For some people, gardening extends beyond the interests of a hobbyist and becomes a passion so strong it eventually becomes an obsession.
Area master gardeners aren't just ordinary gardeners. They are committed to not only enhancing their own gardens, but also the gardens of others.
"When I heard about master gardeners, I knew I wanted to be one," said Judy Kirkland. "My parents had always gardened and it just seemed natural for me to as well."
Kirkland signed up for a master gardening class as soon as she retired from teaching. She was interested in learning more about plants, soil and landscaping, as well as learning what she termed "smart gardening techniques."
Plus, she knew that enrolling in a master gardening class would enable her to meet others who were interested in gardening.
"The experience has been wonderful," she said. "I now have time to work ... in my yard and have made a whole new group of friends."
Georgia's master gardener program started in 1979 with the University of Georgia Cooperative Extension Service, and has since recruited more than 5,000 gardeners into the program. Saturday, the first day of spring, master gardeners throughout the state were recognized for their work in the officially proclaimed Georgia Master Gardener Day.
Master gardeners must first complete a classroom portion of the program, followed by 50 volunteer hours in their community within their first year. Upon completion of both the classroom and volunteer hours, they officially become a Georgia Master Gardener. To remain active, they must commit to volunteering a minimum of 25 hours of service each year.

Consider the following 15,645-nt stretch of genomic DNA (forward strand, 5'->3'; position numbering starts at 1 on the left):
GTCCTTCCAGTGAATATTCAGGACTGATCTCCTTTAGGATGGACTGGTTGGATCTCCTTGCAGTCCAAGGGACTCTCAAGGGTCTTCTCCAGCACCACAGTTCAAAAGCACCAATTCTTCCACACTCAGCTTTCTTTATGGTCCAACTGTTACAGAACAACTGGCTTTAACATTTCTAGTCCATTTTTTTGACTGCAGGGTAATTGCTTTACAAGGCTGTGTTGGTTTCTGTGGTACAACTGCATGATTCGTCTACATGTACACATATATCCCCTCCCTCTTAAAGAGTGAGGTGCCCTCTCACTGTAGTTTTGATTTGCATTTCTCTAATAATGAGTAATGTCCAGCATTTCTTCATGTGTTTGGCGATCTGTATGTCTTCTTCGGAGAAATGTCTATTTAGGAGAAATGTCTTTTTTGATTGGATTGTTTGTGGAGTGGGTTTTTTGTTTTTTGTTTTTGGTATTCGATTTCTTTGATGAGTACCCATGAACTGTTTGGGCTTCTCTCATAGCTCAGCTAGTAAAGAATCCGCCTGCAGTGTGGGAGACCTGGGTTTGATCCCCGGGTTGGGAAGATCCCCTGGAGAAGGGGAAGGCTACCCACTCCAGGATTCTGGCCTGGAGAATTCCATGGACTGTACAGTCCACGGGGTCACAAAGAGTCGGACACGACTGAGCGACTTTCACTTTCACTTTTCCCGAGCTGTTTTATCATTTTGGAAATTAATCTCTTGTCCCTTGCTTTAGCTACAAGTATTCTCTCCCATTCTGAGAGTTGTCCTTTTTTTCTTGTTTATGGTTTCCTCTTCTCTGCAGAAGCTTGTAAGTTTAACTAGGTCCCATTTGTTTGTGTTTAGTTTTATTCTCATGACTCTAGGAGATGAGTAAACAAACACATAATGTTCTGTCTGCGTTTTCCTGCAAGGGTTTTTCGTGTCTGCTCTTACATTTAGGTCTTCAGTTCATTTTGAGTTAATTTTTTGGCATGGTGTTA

Sharyn Altman has enjoyed the master gardener group so much that she has spearheaded two state conferences, joined the state board and served as president of the Georgia Master Gardener Association in 2008.
"Gardeners are a generous group of people and fun to be around," she said. "They are always learning and looking for the next great plant. After all, gardening is the No. 1 hobby, but for some of us it is an obsession."
Many folks might not be able to find the time to complete the requirements to become a master gardener, but they still benefit from the knowledge of master gardeners. For instance, Cathy Ridgdill considers herself on the receiving end of some great advice from area master gardeners.
"They have been a tremendous help to me with questions of all sorts," said Ridgdill. "Sometimes, without the help of the master gardeners and the extension service, I would be lost. It is a comfortable feeling knowing that they are out there. They have always, always been ready to help and made me feel at ease and always smiling."
The master gardener program has taught her that the more she learns, the less she knows and the more she needs to learn.
"Learning is a lifelong process," she said. "As a retired teacher, I think I already knew that, but it gave me a whole new vocabulary and subject area."
Since retiring and becoming a master gardener, Kirkland has joined a garden club and has become a member of four flower societies and the State Botanical Garden of Georgia where she is pursuing a certificate in native plants.
"Retirement has certainly not been boring," she said.
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